Benchmarking Web Sites using Siege

January 11, 2009

Benchmarking a Web site is the simple act of measuring its performance. Measurements may look at how long it takes a page to load in the client (see my post on the YSlow Firefox plug-in). This can be a reflection of the page itself—the amount of images, HTML, JavaScript, CSS, and other media—and a reflection of the client: their download speed, their computer speed, the browser they’re using, etc. Because of the client-side factors, this kind of benchmarking is best, I feel, to just analyze the amount of information being downloaded and how efficiently that’s taking place (again, see YSlow for more on this).

On the other side of the equation, you can perform benchmarks on the server. Finding, and later improving upon, these measurements will improve the experience for all clients, regardless of download speed, computer, or browser type. This is particular important when using server-side technologies like PHP.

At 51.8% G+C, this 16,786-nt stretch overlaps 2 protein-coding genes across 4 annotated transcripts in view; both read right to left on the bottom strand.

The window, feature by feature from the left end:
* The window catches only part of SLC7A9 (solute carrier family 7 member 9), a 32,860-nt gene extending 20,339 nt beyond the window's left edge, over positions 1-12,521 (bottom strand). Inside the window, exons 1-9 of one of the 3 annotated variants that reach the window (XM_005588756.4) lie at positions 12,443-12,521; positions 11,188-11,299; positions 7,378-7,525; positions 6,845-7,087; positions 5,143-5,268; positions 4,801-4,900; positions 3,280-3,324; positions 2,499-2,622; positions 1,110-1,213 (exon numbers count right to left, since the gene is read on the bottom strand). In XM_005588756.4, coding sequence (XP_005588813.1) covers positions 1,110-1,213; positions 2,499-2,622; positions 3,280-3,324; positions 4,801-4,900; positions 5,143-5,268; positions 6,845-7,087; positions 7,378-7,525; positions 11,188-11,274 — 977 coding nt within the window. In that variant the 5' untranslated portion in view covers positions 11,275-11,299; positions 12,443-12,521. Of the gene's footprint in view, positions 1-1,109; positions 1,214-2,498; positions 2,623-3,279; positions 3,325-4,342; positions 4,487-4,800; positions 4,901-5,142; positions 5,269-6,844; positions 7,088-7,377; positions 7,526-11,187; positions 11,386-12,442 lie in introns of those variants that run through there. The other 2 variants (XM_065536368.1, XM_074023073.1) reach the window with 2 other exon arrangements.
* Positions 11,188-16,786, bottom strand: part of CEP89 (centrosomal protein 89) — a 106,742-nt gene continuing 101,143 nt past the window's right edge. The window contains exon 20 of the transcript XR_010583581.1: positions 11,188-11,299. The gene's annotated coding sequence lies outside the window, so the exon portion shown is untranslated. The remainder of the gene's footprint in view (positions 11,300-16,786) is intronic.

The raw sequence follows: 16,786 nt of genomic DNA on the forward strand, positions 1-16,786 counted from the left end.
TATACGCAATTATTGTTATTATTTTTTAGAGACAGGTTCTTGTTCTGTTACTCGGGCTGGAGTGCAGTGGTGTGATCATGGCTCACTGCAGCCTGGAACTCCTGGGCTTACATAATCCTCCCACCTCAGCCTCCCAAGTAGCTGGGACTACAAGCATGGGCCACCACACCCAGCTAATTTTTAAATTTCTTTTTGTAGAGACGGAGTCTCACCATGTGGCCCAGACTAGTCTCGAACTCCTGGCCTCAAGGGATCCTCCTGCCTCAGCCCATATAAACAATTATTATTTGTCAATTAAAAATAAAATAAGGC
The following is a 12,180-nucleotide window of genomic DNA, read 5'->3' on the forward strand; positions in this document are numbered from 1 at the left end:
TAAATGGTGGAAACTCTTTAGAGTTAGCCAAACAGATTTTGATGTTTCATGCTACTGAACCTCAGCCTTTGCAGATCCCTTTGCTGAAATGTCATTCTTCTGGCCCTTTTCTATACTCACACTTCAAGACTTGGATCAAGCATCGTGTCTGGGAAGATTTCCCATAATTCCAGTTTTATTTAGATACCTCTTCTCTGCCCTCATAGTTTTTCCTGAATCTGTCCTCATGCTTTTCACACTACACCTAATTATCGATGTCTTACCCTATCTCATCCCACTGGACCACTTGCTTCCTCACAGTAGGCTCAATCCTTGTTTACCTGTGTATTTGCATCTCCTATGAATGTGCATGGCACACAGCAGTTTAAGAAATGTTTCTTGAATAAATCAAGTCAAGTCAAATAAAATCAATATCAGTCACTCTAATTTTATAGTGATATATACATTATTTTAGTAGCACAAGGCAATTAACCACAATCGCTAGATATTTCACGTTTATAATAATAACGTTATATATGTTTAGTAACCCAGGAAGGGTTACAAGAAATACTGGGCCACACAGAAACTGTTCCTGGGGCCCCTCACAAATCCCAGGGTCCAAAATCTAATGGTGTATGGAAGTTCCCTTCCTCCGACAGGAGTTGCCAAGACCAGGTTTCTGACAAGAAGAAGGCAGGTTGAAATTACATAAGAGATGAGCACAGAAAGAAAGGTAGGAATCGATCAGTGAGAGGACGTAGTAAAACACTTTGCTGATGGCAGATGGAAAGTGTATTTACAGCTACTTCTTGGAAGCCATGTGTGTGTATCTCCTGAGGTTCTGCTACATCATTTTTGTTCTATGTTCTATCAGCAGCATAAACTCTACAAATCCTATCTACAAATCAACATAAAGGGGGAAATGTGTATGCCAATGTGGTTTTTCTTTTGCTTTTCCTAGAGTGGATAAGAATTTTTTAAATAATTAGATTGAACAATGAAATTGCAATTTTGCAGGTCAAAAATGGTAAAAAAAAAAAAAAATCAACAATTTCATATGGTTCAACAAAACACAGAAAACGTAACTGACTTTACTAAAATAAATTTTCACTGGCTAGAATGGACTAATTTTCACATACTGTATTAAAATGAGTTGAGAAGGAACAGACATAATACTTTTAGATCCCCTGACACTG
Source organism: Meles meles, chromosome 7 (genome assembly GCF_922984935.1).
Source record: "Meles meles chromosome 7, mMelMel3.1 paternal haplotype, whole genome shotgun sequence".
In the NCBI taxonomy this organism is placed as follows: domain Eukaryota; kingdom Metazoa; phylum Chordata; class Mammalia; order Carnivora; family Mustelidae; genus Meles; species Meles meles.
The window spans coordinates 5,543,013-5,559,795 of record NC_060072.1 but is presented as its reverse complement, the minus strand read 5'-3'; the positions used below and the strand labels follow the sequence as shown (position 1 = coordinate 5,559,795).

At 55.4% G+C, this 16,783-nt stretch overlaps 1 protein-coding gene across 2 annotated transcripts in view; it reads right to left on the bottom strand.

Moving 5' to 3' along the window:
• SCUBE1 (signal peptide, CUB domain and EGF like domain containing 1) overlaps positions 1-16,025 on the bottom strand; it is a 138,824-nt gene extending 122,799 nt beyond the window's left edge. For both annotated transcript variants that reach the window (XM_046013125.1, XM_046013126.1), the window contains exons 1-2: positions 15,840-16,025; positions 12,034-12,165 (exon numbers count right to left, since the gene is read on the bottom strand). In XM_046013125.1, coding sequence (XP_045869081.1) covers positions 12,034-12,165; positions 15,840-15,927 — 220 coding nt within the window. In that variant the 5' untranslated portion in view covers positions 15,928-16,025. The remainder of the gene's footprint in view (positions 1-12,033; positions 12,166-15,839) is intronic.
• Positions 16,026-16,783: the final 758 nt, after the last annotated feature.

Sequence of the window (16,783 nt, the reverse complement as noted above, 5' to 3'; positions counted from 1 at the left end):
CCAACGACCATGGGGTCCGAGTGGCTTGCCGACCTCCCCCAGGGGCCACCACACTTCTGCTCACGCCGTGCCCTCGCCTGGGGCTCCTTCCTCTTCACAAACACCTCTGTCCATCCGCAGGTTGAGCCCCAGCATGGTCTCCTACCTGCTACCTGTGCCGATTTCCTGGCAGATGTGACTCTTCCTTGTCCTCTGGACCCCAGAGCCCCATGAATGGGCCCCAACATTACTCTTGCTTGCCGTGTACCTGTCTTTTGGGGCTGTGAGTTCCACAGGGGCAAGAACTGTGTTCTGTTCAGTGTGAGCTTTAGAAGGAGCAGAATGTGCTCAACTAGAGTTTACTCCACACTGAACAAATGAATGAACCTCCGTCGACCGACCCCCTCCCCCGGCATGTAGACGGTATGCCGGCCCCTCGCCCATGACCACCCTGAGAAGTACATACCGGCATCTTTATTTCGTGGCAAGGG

Among the many utilities available to benchmark a Web site is Siege, from Joe Dog Software. One of the nice things about Siege, besides it being free, is that it tests a Web server under duress, something that’s impossible for a single individual to replicate. So you can tell Siege to access your site using X number of simulataneous connections and then see the result. On the downside, you have to compile it on Unix-like systems, including Mac OS X, in order to use it. For more, see the Siege Web site and it’s simple-to-follow manual.